In the current approach Dragons Abound uses, mountains are drawn by looking at all the locations in the world from highest to lowest and trying to draw a mountain in each location.  If a mountain is drawn and it overlaps too much with mountains that have already been drawn it is rejected and the next location is tested.  With proper tweaking, this produces areas of mountains that are nicely filled with a pleasing amount of overlap that visually connects the individual mountains into a mass:
But as noted previously, this doesn't create mountain chains except accidentally.

Using mountain chains on the map requires a different approach to drawing mountains.  Rather than looking at individual map locations,  I will have to identify areas of mountains and then try to use mountain chains to fill in those areas.  Fortunately I already have a routine that subsets the map and draws polygons around the identified areas:
Here the red line (somewhat relaxed) circles groups of map locations with mountain height.  I've excluded smaller areas, since they're likely too small to fit a mountain chain.

Once I have a mountain area, how do I fill that with mountain chains?  My initial approach is to find the long axis of the area and run mountain chains parallel to that axis:
This is very similar to the way I add hatching to an area of shadows.

To figure this out, let me first set up a test polygon:
Now I'll re-purpose the shading code to identify some lines for mountain chains:
Here I just picked an arbitrary slope for the lines.  Let me find the longest chord for the polygon and use that as the slope instead:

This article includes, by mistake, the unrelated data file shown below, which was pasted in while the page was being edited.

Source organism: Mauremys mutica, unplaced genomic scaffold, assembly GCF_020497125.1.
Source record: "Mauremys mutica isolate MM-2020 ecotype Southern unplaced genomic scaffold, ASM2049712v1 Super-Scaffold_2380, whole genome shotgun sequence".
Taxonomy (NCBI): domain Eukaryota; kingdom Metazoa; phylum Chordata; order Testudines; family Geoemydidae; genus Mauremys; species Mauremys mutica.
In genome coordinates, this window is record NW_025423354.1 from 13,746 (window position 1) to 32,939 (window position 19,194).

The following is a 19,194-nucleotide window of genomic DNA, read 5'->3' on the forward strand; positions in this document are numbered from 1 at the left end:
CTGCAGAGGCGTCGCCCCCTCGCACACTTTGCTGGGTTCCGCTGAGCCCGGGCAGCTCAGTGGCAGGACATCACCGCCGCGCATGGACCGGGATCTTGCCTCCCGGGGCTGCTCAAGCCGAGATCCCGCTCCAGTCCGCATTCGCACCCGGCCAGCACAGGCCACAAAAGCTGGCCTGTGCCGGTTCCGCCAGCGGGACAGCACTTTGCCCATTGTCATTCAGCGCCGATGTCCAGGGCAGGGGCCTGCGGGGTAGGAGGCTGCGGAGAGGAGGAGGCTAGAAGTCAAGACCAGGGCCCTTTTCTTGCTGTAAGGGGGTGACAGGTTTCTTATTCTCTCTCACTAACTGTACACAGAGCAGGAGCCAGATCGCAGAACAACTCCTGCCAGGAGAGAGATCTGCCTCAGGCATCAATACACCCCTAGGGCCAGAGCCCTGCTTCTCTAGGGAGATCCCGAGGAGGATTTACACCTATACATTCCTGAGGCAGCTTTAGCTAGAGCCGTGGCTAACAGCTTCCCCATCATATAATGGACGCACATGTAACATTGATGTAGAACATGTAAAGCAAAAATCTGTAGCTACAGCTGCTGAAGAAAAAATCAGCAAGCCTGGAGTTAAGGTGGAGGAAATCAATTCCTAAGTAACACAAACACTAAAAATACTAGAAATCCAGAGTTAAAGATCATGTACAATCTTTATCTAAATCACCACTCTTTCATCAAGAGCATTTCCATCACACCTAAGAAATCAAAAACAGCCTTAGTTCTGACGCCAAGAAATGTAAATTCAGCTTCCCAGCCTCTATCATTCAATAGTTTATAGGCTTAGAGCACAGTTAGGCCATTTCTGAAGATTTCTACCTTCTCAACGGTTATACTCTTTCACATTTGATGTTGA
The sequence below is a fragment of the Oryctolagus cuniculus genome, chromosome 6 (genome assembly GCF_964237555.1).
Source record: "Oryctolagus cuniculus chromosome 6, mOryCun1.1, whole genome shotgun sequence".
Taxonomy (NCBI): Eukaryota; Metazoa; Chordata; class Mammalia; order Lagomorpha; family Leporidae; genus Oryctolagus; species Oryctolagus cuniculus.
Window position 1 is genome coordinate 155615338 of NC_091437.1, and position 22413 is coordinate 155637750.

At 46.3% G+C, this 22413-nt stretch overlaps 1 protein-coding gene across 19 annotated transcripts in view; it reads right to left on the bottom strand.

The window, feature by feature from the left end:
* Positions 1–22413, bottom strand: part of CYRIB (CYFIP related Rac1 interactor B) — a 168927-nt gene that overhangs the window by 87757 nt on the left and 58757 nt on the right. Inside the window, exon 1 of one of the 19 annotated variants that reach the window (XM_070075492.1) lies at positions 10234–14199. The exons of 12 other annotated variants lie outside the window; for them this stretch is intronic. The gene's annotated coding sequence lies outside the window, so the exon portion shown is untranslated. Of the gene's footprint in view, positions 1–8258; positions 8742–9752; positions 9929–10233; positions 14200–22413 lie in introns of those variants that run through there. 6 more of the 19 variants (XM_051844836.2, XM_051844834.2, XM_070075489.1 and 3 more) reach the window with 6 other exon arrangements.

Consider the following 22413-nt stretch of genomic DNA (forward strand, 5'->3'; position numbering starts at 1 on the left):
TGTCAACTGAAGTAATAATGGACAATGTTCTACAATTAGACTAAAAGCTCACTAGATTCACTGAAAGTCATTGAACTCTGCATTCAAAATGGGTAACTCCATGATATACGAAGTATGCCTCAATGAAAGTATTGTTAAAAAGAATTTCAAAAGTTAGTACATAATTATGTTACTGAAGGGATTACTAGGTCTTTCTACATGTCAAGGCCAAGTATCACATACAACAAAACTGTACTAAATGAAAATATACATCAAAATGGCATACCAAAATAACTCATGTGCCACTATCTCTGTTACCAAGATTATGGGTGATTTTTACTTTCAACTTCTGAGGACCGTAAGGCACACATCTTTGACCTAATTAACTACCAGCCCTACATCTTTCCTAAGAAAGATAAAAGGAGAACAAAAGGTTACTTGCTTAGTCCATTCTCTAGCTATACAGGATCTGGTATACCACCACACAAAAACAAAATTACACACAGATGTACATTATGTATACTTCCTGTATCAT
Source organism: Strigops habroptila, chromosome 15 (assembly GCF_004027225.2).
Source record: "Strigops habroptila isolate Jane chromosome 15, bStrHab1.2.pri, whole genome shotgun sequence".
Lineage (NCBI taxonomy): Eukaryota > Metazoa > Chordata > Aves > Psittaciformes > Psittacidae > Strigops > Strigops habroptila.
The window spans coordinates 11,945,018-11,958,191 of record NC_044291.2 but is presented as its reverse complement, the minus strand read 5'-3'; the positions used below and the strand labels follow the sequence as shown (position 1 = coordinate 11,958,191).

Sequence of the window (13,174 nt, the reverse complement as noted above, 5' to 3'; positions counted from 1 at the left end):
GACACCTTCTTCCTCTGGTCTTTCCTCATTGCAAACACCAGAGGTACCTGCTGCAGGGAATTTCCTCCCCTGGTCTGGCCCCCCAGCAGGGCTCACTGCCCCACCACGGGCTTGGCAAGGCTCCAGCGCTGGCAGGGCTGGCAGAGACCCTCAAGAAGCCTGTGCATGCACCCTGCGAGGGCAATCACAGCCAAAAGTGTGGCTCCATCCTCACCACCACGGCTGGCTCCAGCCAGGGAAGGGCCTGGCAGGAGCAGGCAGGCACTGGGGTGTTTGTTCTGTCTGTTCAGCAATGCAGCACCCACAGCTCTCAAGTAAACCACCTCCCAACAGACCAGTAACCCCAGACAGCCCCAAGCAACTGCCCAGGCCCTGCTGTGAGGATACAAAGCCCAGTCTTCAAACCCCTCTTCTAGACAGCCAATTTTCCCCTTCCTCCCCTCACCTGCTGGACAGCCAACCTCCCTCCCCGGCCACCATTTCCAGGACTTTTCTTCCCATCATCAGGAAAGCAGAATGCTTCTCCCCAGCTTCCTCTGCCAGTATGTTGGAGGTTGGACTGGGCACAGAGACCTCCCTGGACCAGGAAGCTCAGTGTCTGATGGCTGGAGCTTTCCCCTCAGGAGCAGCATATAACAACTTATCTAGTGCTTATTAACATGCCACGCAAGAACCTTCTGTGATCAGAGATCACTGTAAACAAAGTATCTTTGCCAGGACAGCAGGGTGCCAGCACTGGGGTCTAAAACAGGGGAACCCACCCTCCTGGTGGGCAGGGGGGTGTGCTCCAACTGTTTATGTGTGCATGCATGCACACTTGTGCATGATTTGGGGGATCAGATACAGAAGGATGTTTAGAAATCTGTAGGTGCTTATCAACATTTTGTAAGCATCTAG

So now I can use my line-following routine to draw mountains along those lines.
One thing to note is that the lines are inside the polygon, and the mountain centers are on the lines, but the mountains themselves may stray outside the polygon.  Generally I don't think this will be a problem on the map, because there's no indications of the areas other than the mountains themselves.

In the above example, the mountain chains are too obviously regular, so let me add some noise to the lines:
Here I'm using the same noise source for all the chains, so the perturbations are somewhat correlated.  Note that this worsens the problems of straying outside the polygon, because perturbing the lines can cause them to be outside the polygon.

When filling in an area with mountain chains like this, not all mountains should be so obviously part of the chain, so I can put in some more mountains to fill out the area.  To do this I'll use Poisson disc sampling (which I described here) to fill the polygon with a psuedo-random locations:
And then I'll try putting a mountain at each blue dot and if it doesn't overlap too badly with an existing mountain, I'll keep it:
Here I've drawn the fill mountains in red.  One problem with filling in after the chains are drawn is that the fill mountains aren't drawn from the top to the bottom, so they overlap incorrectly.  At the end of all mountain drawing, I need to go through the list of all mountains from top to bottom moving them up to the top of the drawing.  This puts them all in the correct order.
It doesn't take many fill mountains to break up the uniformity of the mountain chains, but by looking at more points and accepting more overlap, I can make it more dense:
Although I think even here the mountain chains are evident.

Next time I'll try the mountains out on a map.